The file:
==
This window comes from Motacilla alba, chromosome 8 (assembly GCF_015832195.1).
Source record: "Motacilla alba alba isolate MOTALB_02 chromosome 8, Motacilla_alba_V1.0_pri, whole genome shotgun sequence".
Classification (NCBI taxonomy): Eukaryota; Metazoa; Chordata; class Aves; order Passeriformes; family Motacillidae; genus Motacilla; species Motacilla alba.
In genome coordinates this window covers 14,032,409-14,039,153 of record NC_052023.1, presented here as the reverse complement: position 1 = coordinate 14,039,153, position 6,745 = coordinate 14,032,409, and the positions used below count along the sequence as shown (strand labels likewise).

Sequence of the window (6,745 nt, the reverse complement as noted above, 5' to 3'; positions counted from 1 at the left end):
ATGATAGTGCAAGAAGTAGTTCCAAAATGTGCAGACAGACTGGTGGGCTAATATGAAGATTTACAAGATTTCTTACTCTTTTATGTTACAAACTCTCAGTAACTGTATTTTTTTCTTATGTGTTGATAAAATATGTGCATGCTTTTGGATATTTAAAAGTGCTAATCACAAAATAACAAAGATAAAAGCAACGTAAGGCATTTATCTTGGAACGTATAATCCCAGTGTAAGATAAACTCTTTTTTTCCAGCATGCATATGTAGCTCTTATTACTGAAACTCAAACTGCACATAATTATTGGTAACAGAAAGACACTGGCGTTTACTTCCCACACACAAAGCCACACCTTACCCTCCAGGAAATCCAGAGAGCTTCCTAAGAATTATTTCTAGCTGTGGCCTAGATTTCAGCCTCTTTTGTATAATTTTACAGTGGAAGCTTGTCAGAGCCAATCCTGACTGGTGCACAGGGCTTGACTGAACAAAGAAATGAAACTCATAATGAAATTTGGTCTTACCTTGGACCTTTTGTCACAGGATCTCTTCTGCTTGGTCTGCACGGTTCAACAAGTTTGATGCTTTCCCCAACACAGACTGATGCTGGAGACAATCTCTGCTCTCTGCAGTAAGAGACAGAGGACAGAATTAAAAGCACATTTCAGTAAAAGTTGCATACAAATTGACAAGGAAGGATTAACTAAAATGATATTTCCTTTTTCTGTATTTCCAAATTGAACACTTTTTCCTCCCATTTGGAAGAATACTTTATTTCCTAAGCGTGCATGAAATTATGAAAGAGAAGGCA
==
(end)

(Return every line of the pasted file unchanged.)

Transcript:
This window comes from Motacilla alba, chromosome 8 (assembly GCF_015832195.1).
Source record: "Motacilla alba alba isolate MOTALB_02 chromosome 8, Motacilla_alba_V1.0_pri, whole genome shotgun sequence".
Classification (NCBI taxonomy): Eukaryota; Metazoa; Chordata; class Aves; order Passeriformes; family Motacillidae; genus Motacilla; species Motacilla alba.
In genome coordinates this window covers 14,032,409-14,039,153 of record NC_052023.1, presented here as the reverse complement: position 1 = coordinate 14,039,153, position 6,745 = coordinate 14,032,409, and the positions used below count along the sequence as shown (strand labels likewise).

Sequence of the window (6,745 nt, the reverse complement as noted above, 5' to 3'; positions counted from 1 at the left end):
ATGATAGTGCAAGAAGTAGTTCCAAAATGTGCAGACAGACTGGTGGGCTAATATGAAGATTTACAAGATTTCTTACTCTTTTATGTTACAAACTCTCAGTAACTGTATTTTTTTCTTATGTGTTGATAAAATATGTGCATGCTTTTGGATATTTAAAAGTGCTAATCACAAAATAACAAAGATAAAAGCAACGTAAGGCATTTATCTTGGAACGTATAATCCCAGTGTAAGATAAACTCTTTTTTTCCAGCATGCATATGTAGCTCTTATTACTGAAACTCAAACTGCACATAATTATTGGTAACAGAAAGACACTGGCGTTTACTTCCCACACACAAAGCCACACCTTACCCTCCAGGAAATCCAGAGAGCTTCCTAAGAATTATTTCTAGCTGTGGCCTAGATTTCAGCCTCTTTTGTATAATTTTACAGTGGAAGCTTGTCAGAGCCAATCCTGACTGGTGCACAGGGCTTGACTGAACAAAGAAATGAAACTCATAATGAAATTTGGTCTTACCTTGGACCTTTTGTCACAGGATCTCTTCTGCTTGGTCTGCACGGTTCAACAAGTTTGATGCTTTCCCCAACACAGACTGATGCTGGAGACAATCTCTGCTCTCTGCAGTAAGAGACAGAGGACAGAATTAAAAGCACATTTCAGTAAAAGTTGCATACAAATTGACAAGGAAGGATTAACTAAAATGATATTTCCTTTTTCTGTATTTCCAAATTGAACACTTTTTCCTCCCATTTGGAAGAATACTTTATTTCCTAAGCGTGCATGAAATTATGAAAGAGAAGGCA